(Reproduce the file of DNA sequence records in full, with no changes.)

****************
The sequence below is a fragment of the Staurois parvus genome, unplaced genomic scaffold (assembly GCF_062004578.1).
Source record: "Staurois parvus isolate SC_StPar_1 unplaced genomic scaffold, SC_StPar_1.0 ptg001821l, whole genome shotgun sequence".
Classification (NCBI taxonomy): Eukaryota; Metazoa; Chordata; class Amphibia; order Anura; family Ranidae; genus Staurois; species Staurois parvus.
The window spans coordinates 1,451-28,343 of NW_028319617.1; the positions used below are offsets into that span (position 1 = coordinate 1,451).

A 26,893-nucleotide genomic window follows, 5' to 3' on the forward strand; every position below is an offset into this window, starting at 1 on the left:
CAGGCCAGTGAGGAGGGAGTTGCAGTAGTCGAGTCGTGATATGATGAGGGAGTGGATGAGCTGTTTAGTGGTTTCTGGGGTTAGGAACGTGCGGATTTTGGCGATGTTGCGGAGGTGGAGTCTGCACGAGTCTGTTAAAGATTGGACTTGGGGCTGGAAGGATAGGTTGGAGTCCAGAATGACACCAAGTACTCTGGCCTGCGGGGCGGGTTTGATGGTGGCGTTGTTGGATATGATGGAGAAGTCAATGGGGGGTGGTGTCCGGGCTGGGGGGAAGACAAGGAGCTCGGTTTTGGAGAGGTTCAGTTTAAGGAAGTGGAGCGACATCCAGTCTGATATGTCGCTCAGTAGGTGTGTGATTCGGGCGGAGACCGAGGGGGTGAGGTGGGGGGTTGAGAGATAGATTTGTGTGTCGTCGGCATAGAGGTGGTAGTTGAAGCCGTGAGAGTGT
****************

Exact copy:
The sequence below is a fragment of the Staurois parvus genome, unplaced genomic scaffold (assembly GCF_062004578.1).
Source record: "Staurois parvus isolate SC_StPar_1 unplaced genomic scaffold, SC_StPar_1.0 ptg001821l, whole genome shotgun sequence".
Classification (NCBI taxonomy): Eukaryota; Metazoa; Chordata; class Amphibia; order Anura; family Ranidae; genus Staurois; species Staurois parvus.
The window spans coordinates 1,451-28,343 of NW_028319617.1; the positions used below are offsets into that span (position 1 = coordinate 1,451).

A 26,893-nucleotide genomic window follows, 5' to 3' on the forward strand; every position below is an offset into this window, starting at 1 on the left:
CAGGCCAGTGAGGAGGGAGTTGCAGTAGTCGAGTCGTGATATGATGAGGGAGTGGATGAGCTGTTTAGTGGTTTCTGGGGTTAGGAACGTGCGGATTTTGGCGATGTTGCGGAGGTGGAGTCTGCACGAGTCTGTTAAAGATTGGACTTGGGGCTGGAAGGATAGGTTGGAGTCCAGAATGACACCAAGTACTCTGGCCTGCGGGGCGGGTTTGATGGTGGCGTTGTTGGATATGATGGAGAAGTCAATGGGGGGTGGTGTCCGGGCTGGGGGGAAGACAAGGAGCTCGGTTTTGGAGAGGTTCAGTTTAAGGAAGTGGAGCGACATCCAGTCTGATATGTCGCTCAGTAGGTGTGTGATTCGGGCGGAGACCGAGGGGGTGAGGTGGGGGGTTGAGAGATAGATTTGTGTGTCGTCGGCATAGAGGTGGTAGTTGAAGCCGTGAGAGTGT